Thursday, October 13, 2011

I'll keep track of anyone who knows the solution....

debt jubilee and send us a check. Sounds incredible but that's the only way out of a depression. broke dicks can't spend or borrow enough to kick start the economy.

Most employed people are paying down debt and saving for retirement. The unemployed are sharing a cardboard box or moving in with Dad and Mom.

How about you? Buying a new house next year? Car? Going to borrow big to start a business? Will you find a new job? Or will you be unemployed?

Then what?

Now multiply your position with a hundred million or so and you will understand.

We are broke? You can't give your house away for the mortgage on it.

Might be room under a bridge if the damn thing doesn't fall on your head!

It's in all our interests to understand how to stop another Great Depression | George Monbiot | Comment is free | The Guardian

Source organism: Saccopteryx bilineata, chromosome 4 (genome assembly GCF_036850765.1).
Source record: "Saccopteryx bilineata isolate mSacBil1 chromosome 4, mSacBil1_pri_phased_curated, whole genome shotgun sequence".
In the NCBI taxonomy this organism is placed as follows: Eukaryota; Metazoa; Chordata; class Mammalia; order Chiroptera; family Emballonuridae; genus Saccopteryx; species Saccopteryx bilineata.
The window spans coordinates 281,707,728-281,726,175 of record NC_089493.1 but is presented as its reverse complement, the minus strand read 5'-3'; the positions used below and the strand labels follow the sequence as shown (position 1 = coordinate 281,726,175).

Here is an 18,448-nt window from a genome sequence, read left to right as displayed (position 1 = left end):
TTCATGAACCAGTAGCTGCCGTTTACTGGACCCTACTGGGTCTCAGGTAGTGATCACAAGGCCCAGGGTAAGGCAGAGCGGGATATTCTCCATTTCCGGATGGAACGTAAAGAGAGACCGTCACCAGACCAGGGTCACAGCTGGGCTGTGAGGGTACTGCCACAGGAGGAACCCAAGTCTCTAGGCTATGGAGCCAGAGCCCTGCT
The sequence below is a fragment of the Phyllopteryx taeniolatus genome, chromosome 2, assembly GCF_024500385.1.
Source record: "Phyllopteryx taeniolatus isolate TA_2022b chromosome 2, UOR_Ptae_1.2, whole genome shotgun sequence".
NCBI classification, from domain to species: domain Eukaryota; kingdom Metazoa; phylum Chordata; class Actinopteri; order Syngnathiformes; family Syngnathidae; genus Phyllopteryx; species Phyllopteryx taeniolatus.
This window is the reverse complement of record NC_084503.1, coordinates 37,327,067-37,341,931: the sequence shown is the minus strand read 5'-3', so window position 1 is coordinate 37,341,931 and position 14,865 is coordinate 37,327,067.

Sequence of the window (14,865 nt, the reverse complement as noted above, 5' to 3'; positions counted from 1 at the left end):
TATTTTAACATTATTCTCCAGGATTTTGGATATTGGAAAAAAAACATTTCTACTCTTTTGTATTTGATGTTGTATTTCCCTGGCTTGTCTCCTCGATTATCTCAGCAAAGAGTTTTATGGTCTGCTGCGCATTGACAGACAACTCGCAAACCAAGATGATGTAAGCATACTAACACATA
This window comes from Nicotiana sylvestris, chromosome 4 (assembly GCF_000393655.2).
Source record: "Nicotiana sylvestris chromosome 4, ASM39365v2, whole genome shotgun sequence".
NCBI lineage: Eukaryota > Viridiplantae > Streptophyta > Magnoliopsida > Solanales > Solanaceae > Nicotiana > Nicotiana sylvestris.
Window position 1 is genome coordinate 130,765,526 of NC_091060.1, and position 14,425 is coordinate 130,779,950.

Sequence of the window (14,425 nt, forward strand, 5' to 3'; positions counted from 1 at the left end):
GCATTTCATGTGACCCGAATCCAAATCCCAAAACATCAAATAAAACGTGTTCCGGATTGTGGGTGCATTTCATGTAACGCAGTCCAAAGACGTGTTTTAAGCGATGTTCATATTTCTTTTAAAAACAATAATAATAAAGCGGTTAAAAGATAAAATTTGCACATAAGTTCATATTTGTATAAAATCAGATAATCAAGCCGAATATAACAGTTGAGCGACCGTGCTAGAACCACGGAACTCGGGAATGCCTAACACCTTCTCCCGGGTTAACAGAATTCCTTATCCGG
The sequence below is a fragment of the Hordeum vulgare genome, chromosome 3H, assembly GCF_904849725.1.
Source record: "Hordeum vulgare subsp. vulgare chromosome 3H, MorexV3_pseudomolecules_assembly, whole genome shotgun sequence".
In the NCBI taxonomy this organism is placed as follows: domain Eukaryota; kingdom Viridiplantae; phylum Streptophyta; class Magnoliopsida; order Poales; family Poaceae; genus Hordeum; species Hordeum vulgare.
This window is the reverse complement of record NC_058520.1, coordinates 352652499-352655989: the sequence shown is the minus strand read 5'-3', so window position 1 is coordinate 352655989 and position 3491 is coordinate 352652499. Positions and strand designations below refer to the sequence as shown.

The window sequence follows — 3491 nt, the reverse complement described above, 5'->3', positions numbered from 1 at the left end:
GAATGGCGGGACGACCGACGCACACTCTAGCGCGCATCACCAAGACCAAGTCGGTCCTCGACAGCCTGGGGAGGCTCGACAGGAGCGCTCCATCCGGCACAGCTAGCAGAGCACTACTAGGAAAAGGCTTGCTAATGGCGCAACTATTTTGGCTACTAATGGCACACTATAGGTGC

President Obama justified the bank bailout on the grounds that "a dollar of capital in a bank can actually result in eight or 10 dollars of loans to families and businesses. So that's a multiplier effect." But the money multiplier didn't happen. The $1.3 trillion that Bernanke injected scarcely raised the amount of money in circulation: the 110% increase in M0 money led not to the 800% or 1,000% increase in M1 money that Obama predicted, but a rise of just 20%. The bail-outs failed because M0 was not the cause of the crisis. The money would have achieved far more had it simply been given to the public. But, as Angela Merkel and Nicolas Sarkozy demonstrated over the weekend, governments have learnt nothing from this failure, and seek only to repeat it.

Instead, Keen says, the key to averting or curtailing a second Great Depression is to reduce the levels of private debt, through a unilateral write-off, or jubilee. The irresponsible loans the banks made should not be honoured. This will mean taking many banks into receivership. Otherwise private debt will sort itself out by traditional means: mass bankruptcy, which will generate an even greater crisis.

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